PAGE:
Taking Mount Washington by storm (literally)
There were plenty of warnings along the way.
"The area ahead has the worst weather in America," read a bold, yellow sign on the Crawford Path at Mount Washington. "Many have died there from exposure, even in the summer. Turn back now if the weather is bad."
Well, hell. We were almost at the summit. I wasn't about to quit now, hailstorm be damned. And anyway, what was the point of climbing a mountain with the worst weather around if we didn't run into a little bit of winter in September?
The lore of a mountain can be your greatest downfall, so it's best not to let it intimidate you, (even if you are prone to exercising extreme caution, and checking the summit's weather conditions at least once a day for fun — nay, as a form of obsession — during long stretches when you have absolutely no plans to climb said mountain).
My hiking partner's cavalier attitude toward mountain dangers helped matters. He scoffed at poring over the weather report. He figured we could always start, then turn around if
things got ugly.
But having made it to the summit once before and shuttled back down it in a van, I was intent on doing it right this time. Both ways.
By foot, by car, they come
The draw of New Hampshire's Mount Washington, and of the White Mountains in general, is an interesting one. Not being from around here, I learned of it in the most casual of ways, from those "This car climbed Mt. Washington" bumper stickers seemingly affixed to, like, every one out of three cars in New England.
What was the big deal with this Mount Washington? This 6,288-footer was the highest peak in the Northeast? And the coveted peak, it was a place crawling with tourists, who'd made the trek up the auto road, casually, with snacks at their feet?
But as I learned during my first climb, sharing a mountain with a road didn't cancel out stunning natural beauty. It doesn't make the climb any less humbling. And while on it, you bond with it — with the waterfall you take a snack break by on the Ammonoosuc Ravine trail, the shortest trail to the top on the west side; with the sweeping views, the iconic Mount Washington Hotel a mere dot on the panorama; even with the fog that builds up so thick up top you wonder when there was ever such a thing as summer.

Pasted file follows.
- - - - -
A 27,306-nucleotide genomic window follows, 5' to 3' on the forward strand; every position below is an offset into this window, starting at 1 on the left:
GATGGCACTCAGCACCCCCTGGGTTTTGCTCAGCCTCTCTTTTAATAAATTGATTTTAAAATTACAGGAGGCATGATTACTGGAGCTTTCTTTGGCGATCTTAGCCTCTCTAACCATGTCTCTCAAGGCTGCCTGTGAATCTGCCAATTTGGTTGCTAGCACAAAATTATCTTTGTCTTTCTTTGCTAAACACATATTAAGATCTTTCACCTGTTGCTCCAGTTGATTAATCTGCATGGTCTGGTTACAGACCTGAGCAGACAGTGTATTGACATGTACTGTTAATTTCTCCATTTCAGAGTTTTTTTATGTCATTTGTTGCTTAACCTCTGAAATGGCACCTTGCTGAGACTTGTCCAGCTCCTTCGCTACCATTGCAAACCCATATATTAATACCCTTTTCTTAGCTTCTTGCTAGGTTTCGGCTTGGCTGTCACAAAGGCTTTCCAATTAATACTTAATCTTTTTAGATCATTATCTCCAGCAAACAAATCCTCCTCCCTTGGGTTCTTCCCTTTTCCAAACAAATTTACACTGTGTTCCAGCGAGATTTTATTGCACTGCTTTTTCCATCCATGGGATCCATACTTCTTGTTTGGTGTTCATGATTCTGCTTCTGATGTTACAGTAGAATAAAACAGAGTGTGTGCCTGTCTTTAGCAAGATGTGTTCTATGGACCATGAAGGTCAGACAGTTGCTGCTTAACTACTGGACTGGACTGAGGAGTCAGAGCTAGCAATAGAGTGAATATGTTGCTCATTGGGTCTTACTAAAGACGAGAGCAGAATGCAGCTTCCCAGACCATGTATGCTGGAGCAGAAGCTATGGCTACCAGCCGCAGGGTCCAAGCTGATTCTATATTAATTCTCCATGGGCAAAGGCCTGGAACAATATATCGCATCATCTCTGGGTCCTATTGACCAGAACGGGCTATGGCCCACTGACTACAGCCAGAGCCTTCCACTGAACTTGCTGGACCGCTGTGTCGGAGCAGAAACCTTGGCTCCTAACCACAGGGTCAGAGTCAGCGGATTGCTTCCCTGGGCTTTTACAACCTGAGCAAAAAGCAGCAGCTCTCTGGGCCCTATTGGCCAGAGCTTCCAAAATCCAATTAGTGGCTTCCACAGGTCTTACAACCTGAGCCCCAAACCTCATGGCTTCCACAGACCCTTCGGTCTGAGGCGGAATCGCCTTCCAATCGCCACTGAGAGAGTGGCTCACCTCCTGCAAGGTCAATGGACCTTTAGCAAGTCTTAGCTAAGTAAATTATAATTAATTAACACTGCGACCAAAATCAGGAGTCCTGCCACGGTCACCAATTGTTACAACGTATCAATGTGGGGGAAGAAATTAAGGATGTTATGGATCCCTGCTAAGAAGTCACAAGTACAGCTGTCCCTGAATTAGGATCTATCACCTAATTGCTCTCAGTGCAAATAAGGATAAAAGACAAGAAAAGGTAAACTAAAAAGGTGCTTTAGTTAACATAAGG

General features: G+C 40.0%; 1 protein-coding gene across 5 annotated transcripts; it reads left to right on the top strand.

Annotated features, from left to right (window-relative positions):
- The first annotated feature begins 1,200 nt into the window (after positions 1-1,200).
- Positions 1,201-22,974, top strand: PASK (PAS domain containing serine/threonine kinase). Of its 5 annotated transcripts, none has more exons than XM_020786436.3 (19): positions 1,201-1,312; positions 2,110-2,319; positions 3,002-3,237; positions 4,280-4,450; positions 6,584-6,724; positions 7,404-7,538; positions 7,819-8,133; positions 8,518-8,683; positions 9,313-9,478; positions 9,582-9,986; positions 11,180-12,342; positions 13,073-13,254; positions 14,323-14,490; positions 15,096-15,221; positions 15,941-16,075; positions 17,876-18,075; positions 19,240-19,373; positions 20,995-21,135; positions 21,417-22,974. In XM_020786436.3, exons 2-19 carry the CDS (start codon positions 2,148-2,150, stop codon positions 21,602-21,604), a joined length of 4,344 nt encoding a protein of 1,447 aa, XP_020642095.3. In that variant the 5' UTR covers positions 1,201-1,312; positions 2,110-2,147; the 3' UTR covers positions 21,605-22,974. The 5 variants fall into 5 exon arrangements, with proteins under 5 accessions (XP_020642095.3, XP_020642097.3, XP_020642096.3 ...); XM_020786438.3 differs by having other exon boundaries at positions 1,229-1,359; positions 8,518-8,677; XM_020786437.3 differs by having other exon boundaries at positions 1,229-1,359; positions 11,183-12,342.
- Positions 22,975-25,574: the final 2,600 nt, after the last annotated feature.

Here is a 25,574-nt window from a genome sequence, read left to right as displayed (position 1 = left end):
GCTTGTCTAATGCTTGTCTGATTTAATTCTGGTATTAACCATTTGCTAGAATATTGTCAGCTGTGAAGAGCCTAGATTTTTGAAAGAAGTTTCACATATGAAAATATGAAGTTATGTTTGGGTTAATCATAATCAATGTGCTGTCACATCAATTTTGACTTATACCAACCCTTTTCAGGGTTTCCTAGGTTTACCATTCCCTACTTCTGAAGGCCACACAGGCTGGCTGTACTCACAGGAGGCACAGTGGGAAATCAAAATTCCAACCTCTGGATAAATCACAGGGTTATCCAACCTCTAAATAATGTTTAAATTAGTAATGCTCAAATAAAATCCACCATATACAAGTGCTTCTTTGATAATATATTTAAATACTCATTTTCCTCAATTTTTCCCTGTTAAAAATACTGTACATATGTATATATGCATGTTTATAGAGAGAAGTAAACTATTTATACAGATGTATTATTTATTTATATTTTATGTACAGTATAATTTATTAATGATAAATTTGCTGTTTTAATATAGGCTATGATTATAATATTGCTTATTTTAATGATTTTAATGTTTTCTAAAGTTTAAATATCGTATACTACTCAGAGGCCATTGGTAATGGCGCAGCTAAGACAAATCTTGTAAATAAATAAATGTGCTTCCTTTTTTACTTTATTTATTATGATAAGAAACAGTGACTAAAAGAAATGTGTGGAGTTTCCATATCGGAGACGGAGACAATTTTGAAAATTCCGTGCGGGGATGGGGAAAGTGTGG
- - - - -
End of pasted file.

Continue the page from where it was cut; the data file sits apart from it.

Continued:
Sunshine, hail and bacon
The Ammonoosuc trailhead is technically a quarter mile before you reach the parking lot for the famed Mount Washington cog railway, but we cheated and parked at the railway, making this climb a 7.6-mile round trip hike. It was a sunny, brisk morning, and the leaves were just starting to change.
The sun stuck around long enough to let us take in the views of the mountain range. But above treeline, the sky began to turn, and by the time we took our lunch break by Lake of the Clouds, near the Appalachian Mountain Club hut of the same name, we were shivering in our hats and winter jackets. It had begun to hail.
Only 1.4 miles to go. Throughout our adventure, my hiking partner had optimistically underestimated the amount of time it would take us to get from Point A to Point B, so I began at this point to disregard his estimates and, while not exactly curse the hike, wish we were at the summit already. There comes a point when the views, breathtaking though they may be, all start to look the same. I had reached that point.
Thankfully, my partner had brought along the ultimate snack, a carnivore's dream: a pound of crispy, salty, succulent bacon, tucked away in a blanket of paper towels soaked through with bacon fat. Consuming approximately a half pound of bacon in six hours would sour my stomach by the end of the day, but nothing got me going more in those trying moments than the thought of this tasty snack. (So sorry, pigs.)
By lunchtime, the hail stones had started to clump on the ground. The heavy fog killed our visibility, and we could barely make out the weather tower at the summit. But there it was. This wasn't fiction; we had made it.
We warmed up inside the summit building before making the treacherous hike back down Ammonoosuc. We found losing our footing on wet rock no fun at all and thought of countless other ways we'd rather be spending the 2½ hours it took to get back to the car.
Hiking down a mountain challenges you in different ways than climbing up, my friend pointed out: You're mentally exhausted from calculating your footing so you won't take a spill and crack your skull open.
But I made it down on my own this time. No automobile to aid me. No broken bones to bring home as a memento.
I was hooked.